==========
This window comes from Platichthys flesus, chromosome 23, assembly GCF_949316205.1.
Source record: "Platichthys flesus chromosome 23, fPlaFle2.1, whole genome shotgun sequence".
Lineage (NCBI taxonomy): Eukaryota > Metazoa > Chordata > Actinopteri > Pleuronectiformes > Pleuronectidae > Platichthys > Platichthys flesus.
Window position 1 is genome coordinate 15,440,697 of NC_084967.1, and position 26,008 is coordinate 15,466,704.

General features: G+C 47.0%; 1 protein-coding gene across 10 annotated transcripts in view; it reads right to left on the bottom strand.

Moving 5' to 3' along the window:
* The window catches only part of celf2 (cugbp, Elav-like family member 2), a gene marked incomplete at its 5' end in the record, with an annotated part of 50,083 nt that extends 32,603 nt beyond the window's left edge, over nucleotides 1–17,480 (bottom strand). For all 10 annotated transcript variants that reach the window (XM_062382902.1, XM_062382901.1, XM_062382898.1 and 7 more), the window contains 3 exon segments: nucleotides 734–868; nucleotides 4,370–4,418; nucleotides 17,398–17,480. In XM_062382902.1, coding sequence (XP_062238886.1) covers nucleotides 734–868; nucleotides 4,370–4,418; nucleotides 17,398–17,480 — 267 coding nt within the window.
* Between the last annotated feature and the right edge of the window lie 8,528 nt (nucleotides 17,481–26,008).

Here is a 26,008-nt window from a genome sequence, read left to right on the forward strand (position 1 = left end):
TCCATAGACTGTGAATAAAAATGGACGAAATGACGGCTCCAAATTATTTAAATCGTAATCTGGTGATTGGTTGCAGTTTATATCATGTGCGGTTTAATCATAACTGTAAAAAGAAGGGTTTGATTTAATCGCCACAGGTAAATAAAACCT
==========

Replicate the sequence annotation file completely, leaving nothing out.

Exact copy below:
This window comes from Platichthys flesus, chromosome 23, assembly GCF_949316205.1.
Source record: "Platichthys flesus chromosome 23, fPlaFle2.1, whole genome shotgun sequence".
Lineage (NCBI taxonomy): Eukaryota > Metazoa > Chordata > Actinopteri > Pleuronectiformes > Pleuronectidae > Platichthys > Platichthys flesus.
Window position 1 is genome coordinate 15,440,697 of NC_084967.1, and position 26,008 is coordinate 15,466,704.

General features: G+C 47.0%; 1 protein-coding gene across 10 annotated transcripts in view; it reads right to left on the bottom strand.

Moving 5' to 3' along the window:
* The window catches only part of celf2 (cugbp, Elav-like family member 2), a gene marked incomplete at its 5' end in the record, with an annotated part of 50,083 nt that extends 32,603 nt beyond the window's left edge, over nucleotides 1–17,480 (bottom strand). For all 10 annotated transcript variants that reach the window (XM_062382902.1, XM_062382901.1, XM_062382898.1 and 7 more), the window contains 3 exon segments: nucleotides 734–868; nucleotides 4,370–4,418; nucleotides 17,398–17,480. In XM_062382902.1, coding sequence (XP_062238886.1) covers nucleotides 734–868; nucleotides 4,370–4,418; nucleotides 17,398–17,480 — 267 coding nt within the window.
* Between the last annotated feature and the right edge of the window lie 8,528 nt (nucleotides 17,481–26,008).

Here is a 26,008-nt window from a genome sequence, read left to right on the forward strand (position 1 = left end):
TCCATAGACTGTGAATAAAAATGGACGAAATGACGGCTCCAAATTATTTAAATCGTAATCTGGTGATTGGTTGCAGTTTATATCATGTGCGGTTTAATCATAACTGTAAAAAGAAGGGTTTGATTTAATCGCCACAGGTAAATAAAACCT